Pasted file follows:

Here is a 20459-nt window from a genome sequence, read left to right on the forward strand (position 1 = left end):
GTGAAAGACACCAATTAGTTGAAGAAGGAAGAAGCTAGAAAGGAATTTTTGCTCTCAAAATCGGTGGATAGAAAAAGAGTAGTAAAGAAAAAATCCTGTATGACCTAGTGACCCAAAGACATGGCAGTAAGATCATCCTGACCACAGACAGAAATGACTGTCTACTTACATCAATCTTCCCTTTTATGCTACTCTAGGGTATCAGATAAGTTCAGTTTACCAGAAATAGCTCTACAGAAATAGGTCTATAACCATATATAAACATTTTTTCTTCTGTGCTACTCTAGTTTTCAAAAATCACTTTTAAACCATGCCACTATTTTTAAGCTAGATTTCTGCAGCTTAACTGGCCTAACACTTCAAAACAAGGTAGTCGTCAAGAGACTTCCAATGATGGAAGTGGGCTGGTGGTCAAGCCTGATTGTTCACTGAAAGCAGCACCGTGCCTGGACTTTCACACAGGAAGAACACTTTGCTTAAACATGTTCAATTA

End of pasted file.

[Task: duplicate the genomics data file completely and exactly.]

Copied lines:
Here is a 20459-nt window from a genome sequence, read left to right on the forward strand (position 1 = left end):
GTGAAAGACACCAATTAGTTGAAGAAGGAAGAAGCTAGAAAGGAATTTTTGCTCTCAAAATCGGTGGATAGAAAAAGAGTAGTAAAGAAAAAATCCTGTATGACCTAGTGACCCAAAGACATGGCAGTAAGATCATCCTGACCACAGACAGAAATGACTGTCTACTTACATCAATCTTCCCTTTTATGCTACTCTAGGGTATCAGATAAGTTCAGTTTACCAGAAATAGCTCTACAGAAATAGGTCTATAACCATATATAAACATTTTTTCTTCTGTGCTACTCTAGTTTTCAAAAATCACTTTTAAACCATGCCACTATTTTTAAGCTAGATTTCTGCAGCTTAACTGGCCTAACACTTCAAAACAAGGTAGTCGTCAAGAGACTTCCAATGATGGAAGTGGGCTGGTGGTCAAGCCTGATTGTTCACTGAAAGCAGCACCGTGCCTGGACTTTCACACAGGAAGAACACTTTGCTTAAACATGTTCAATTA